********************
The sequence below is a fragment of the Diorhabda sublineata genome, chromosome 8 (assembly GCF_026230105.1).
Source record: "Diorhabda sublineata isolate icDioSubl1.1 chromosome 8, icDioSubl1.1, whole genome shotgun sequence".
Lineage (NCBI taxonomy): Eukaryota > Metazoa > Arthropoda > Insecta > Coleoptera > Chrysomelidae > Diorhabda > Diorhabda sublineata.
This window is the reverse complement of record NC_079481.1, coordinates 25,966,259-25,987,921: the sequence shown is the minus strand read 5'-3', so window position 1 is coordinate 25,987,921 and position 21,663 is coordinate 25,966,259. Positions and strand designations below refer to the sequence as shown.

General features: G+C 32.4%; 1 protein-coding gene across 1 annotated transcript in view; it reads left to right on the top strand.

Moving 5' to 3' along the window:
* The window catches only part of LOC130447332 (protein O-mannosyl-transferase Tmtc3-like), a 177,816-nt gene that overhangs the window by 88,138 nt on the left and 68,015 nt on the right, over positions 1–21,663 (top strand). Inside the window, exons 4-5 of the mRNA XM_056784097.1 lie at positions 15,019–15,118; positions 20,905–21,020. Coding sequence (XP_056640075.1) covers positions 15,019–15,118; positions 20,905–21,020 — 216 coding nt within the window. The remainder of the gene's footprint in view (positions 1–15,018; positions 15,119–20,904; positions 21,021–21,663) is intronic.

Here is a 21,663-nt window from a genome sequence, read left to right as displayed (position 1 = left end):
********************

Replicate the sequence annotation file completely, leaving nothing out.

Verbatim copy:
The sequence below is a fragment of the Diorhabda sublineata genome, chromosome 8 (assembly GCF_026230105.1).
Source record: "Diorhabda sublineata isolate icDioSubl1.1 chromosome 8, icDioSubl1.1, whole genome shotgun sequence".
Lineage (NCBI taxonomy): Eukaryota > Metazoa > Arthropoda > Insecta > Coleoptera > Chrysomelidae > Diorhabda > Diorhabda sublineata.
This window is the reverse complement of record NC_079481.1, coordinates 25,966,259-25,987,921: the sequence shown is the minus strand read 5'-3', so window position 1 is coordinate 25,987,921 and position 21,663 is coordinate 25,966,259. Positions and strand designations below refer to the sequence as shown.

General features: G+C 32.4%; 1 protein-coding gene across 1 annotated transcript in view; it reads left to right on the top strand.

Moving 5' to 3' along the window:
* The window catches only part of LOC130447332 (protein O-mannosyl-transferase Tmtc3-like), a 177,816-nt gene that overhangs the window by 88,138 nt on the left and 68,015 nt on the right, over positions 1–21,663 (top strand). Inside the window, exons 4-5 of the mRNA XM_056784097.1 lie at positions 15,019–15,118; positions 20,905–21,020. Coding sequence (XP_056640075.1) covers positions 15,019–15,118; positions 20,905–21,020 — 216 coding nt within the window. The remainder of the gene's footprint in view (positions 1–15,018; positions 15,119–20,904; positions 21,021–21,663) is intronic.

Here is a 21,663-nt window from a genome sequence, read left to right as displayed (position 1 = left end):